The way we eat is intrinsically connected to how we live our lives and, therefore, to the way we use our world. It’s helpful if we can link these in our minds and in our actions.
It would be difficult to look honestly at the way we eat and not see that it is contributing to the erosion of so much that matters: our good health, the vitality of our small farms and local communities, and the resources offered to us by our planet. The problem, at its root, is one we might blame on a profit-driven food industry, yet the challenges we face are not due to highly-processed foods or poor quality ingredients, at least not really. They are, more specifically, being degraded by poor ways of living.
As a society, we have come to place an unusually high premium on time-saving, labor-saving approaches, and on a lifestyle that minimizes the “drudgery” of putting food on the table. An entire industry has been created to support our culinary leisure. A look to the past, however, reminds us that our great-grandparents worked hard at being food producers. They grew and cooked much of what they ate. Their days were centered around output and, without seeming virtuous, around maintaining a household and sustaining life. We, on the other hand, are food consumers. We shop for what we eat.
When we let go of daily cooking, we lost more than good nutrition; we gave up our ability to think in relevant and discerning ways about food. We deprived ourselves of a crucial connection to that which sustains us, and I don’t only mean real food, but also the process of growing, gathering and preparing it. That, too, is nourishment, and without it we are often left subtly wanting.
While living the way our great-grandparents did may not seem reasonable or possible for many of us, reversing this trend to at least some degree is a goal we might all want to embrace. By forging a solid connection to the food we eat, and to the sources of that food, we put forth ripples with every bite–ripples that either lift up or bring down much that is around and within us.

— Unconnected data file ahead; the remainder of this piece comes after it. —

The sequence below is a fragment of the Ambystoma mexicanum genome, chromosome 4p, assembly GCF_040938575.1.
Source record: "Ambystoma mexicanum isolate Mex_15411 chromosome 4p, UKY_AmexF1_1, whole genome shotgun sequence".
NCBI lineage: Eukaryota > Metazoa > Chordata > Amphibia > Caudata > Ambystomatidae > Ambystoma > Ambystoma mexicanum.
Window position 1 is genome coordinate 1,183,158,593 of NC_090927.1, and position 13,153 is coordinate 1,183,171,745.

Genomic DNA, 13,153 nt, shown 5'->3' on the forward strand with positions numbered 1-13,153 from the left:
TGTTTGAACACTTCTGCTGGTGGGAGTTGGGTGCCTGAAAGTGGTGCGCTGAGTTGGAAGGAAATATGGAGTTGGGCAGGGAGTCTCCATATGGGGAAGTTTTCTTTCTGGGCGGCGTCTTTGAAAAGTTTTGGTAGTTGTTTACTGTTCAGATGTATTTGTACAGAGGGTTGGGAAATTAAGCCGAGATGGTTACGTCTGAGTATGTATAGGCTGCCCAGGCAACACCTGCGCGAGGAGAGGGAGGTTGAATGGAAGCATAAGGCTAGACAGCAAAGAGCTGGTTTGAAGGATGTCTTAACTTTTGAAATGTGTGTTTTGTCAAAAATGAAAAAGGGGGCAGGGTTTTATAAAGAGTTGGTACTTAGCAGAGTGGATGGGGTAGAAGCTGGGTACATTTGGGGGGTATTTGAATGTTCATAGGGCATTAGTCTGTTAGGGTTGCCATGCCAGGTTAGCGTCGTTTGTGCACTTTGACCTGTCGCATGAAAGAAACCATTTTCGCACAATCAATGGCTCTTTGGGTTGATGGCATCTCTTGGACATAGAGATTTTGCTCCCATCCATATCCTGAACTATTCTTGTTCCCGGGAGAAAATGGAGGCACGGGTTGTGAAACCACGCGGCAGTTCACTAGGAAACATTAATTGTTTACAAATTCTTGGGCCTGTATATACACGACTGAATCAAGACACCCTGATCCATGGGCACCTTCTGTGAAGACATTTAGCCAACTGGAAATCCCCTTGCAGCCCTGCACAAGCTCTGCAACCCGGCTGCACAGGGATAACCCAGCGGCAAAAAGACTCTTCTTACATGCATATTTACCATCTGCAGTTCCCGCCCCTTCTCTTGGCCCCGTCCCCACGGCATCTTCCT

Eating well demands a willingness to look squarely at where our food comes from. It calls for open eyes, and asks that we acknowledge this truth: We are all farmers and we are all cooks, each one of us. We may not personally use our hands to handle these tasks, but someone, somewhere is tilling the soil and raising animals on our behalf. Someone, somewhere, is harvesting food and preparing it so that we can eat, and so we are responsible for the animals and the patch of earth that feed us. Their welfare is our responsibility and our direct concern.
We might all want to commit to ensuring that the food we eat doesn’t come at the expense of anyone or anything, whether nearby or across the globe. This is a commitment we can act on over time, aiming for solid forward momentum around steps like these:
Spend time sourcing and gathering ingredients. Invest yourself in the process of learning where your food comes from and how it was grown or raised. Try to know, too, how many miles it traveled, and how complicated the connection was from producer to you. If you have a yard or even a window box or planter, try growing some of your own food. Container gardening is a simple way to get started, and many herbs and vegetables are easy to raise in small spaces. As you reap your harvest, you may feel a deepened gratitude to farmers who do the hard work of feeding us. You may also come to appreciate the wondrous cycle of life: seed to plant to fruit to seed once again.